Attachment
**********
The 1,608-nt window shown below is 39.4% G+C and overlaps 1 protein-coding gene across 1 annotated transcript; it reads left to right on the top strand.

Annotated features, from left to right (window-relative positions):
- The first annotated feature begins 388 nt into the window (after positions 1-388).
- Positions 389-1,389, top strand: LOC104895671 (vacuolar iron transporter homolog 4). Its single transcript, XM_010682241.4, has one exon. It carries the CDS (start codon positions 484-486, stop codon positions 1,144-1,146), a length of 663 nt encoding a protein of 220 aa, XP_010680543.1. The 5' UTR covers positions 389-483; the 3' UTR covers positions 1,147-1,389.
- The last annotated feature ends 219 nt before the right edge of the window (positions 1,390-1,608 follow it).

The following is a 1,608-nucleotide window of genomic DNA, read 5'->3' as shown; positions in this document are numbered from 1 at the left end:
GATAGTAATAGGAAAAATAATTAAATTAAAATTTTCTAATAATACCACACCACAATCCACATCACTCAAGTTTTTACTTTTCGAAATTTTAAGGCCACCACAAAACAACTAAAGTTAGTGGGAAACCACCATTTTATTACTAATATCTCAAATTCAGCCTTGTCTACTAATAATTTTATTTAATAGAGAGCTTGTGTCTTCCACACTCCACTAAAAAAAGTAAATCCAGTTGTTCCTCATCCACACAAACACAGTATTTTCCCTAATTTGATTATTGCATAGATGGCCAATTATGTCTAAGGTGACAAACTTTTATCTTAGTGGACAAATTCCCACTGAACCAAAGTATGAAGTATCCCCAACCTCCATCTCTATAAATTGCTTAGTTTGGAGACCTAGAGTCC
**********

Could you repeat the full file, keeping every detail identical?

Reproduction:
The 1,608-nt window shown below is 39.4% G+C and overlaps 1 protein-coding gene across 1 annotated transcript; it reads left to right on the top strand.

Annotated features, from left to right (window-relative positions):
- The first annotated feature begins 388 nt into the window (after positions 1-388).
- Positions 389-1,389, top strand: LOC104895671 (vacuolar iron transporter homolog 4). Its single transcript, XM_010682241.4, has one exon. It carries the CDS (start codon positions 484-486, stop codon positions 1,144-1,146), a length of 663 nt encoding a protein of 220 aa, XP_010680543.1. The 5' UTR covers positions 389-483; the 3' UTR covers positions 1,147-1,389.
- The last annotated feature ends 219 nt before the right edge of the window (positions 1,390-1,608 follow it).

The following is a 1,608-nucleotide window of genomic DNA, read 5'->3' as shown; positions in this document are numbered from 1 at the left end:
GATAGTAATAGGAAAAATAATTAAATTAAAATTTTCTAATAATACCACACCACAATCCACATCACTCAAGTTTTTACTTTTCGAAATTTTAAGGCCACCACAAAACAACTAAAGTTAGTGGGAAACCACCATTTTATTACTAATATCTCAAATTCAGCCTTGTCTACTAATAATTTTATTTAATAGAGAGCTTGTGTCTTCCACACTCCACTAAAAAAAGTAAATCCAGTTGTTCCTCATCCACACAAACACAGTATTTTCCCTAATTTGATTATTGCATAGATGGCCAATTATGTCTAAGGTGACAAACTTTTATCTTAGTGGACAAATTCCCACTGAACCAAAGTATGAAGTATCCCCAACCTCCATCTCTATAAATTGCTTAGTTTGGAGACCTAGAGTCC